In April, a Wisconsin jury is set to hear a gun lawsuit that managed to survive the limitations of the federal law.

The case, Norberg et al. vs. Badger Guns Inc. et al., stems from injuries suffered by two Milwaukee police officers who were shot in 2009 by 18-year-old Julius Burton when they tried to pull him over for riding his bicycle on the sidewalk.

The officers say the seller, Badger Guns, is liable because the store should have known it was illegal to sell the handgun to Burton, who was underage at the time. Burton walked into the gun store with his friend Jacob Collins, then 21. The lawsuit alleges the gun store should have realized Burton was the real buyer of the gun because Collins indicated on the purchase form that he was not the actual buyer.

Lawyers for the gun shop argued that the Protection of Lawful Commerce in Arms Act protected the gun shop from liability in the case.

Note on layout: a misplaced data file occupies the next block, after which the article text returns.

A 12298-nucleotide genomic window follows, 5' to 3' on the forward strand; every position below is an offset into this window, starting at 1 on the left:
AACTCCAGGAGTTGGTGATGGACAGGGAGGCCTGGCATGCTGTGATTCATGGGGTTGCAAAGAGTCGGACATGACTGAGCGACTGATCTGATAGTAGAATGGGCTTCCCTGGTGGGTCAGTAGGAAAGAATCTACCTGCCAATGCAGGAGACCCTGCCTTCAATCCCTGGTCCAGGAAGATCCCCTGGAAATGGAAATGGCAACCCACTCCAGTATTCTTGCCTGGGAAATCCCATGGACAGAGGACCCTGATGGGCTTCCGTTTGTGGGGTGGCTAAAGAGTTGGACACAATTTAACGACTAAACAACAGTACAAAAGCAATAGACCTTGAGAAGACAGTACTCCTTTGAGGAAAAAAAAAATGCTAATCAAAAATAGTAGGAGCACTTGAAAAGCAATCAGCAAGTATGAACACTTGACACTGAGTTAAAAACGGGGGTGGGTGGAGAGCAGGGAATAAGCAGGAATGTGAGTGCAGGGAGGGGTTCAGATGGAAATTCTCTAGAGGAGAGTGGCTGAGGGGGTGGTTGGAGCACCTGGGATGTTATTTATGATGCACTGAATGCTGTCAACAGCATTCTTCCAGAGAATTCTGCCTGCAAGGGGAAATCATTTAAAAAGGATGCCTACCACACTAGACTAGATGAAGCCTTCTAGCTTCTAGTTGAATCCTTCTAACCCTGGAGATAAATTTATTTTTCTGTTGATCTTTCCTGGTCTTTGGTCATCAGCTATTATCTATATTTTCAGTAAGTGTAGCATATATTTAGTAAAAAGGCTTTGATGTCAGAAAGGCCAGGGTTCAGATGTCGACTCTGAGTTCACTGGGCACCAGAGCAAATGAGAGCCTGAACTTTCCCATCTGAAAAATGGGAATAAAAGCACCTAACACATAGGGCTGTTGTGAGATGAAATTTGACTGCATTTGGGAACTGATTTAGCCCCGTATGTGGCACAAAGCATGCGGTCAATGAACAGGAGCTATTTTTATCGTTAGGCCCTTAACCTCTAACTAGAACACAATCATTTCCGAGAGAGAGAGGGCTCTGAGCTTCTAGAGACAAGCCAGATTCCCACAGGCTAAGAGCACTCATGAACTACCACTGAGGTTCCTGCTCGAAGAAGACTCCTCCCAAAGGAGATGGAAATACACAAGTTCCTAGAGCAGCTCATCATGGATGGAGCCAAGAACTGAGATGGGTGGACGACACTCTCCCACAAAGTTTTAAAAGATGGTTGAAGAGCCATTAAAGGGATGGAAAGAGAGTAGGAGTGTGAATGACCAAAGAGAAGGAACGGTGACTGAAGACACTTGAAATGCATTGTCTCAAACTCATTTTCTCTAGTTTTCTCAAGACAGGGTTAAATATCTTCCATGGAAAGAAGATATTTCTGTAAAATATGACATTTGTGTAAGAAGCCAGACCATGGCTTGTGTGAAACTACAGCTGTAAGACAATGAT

“It was a straw buy,” said Patrick Dunphy, who represents the officers. “It’s our contention that there were plenty of legitimate red flags that surround the purchase.”

His co-counsel, Jonathan Lowy – director of the Legal Action Project for the Brady Center to Prevent Gun Violence – has litigated cases against gun dealers and manufacturers for more than 17 years. He said the Wisconsin case is proof that federal law does not bar all lawsuits against gun manufacturers and sellers.

The Protection of Lawful Commerce in Arms Act “is awful, but I spend very busy days litigating cases around the country which are not barred by PLCAA,” Lowy said.

Badger Guns, the Milwaukee store, gained national notoriety in 2005 when federal data showed it was the nation’s top seller of guns linked to crimes – with 537 of its guns recovered by police. At the time, the store was registered as Badger Outdoors.

Milwaukee County Circuit Judge Jeffrey Conen ruled in favor of the officers in January 2014, finding that the claim met one of the exceptions of the legislation, clearing the way for the upcoming trial.

3. A challenge in Alaska

Lowy, the Brady Center lawyer in the Wisconsin case, also was supposed to be in trial Feb. 9, battling in a courtroom in Juneau, Alaska. But the night before his flight to Alaska, the court postponed the trial in a closely watched wrongful death lawsuit.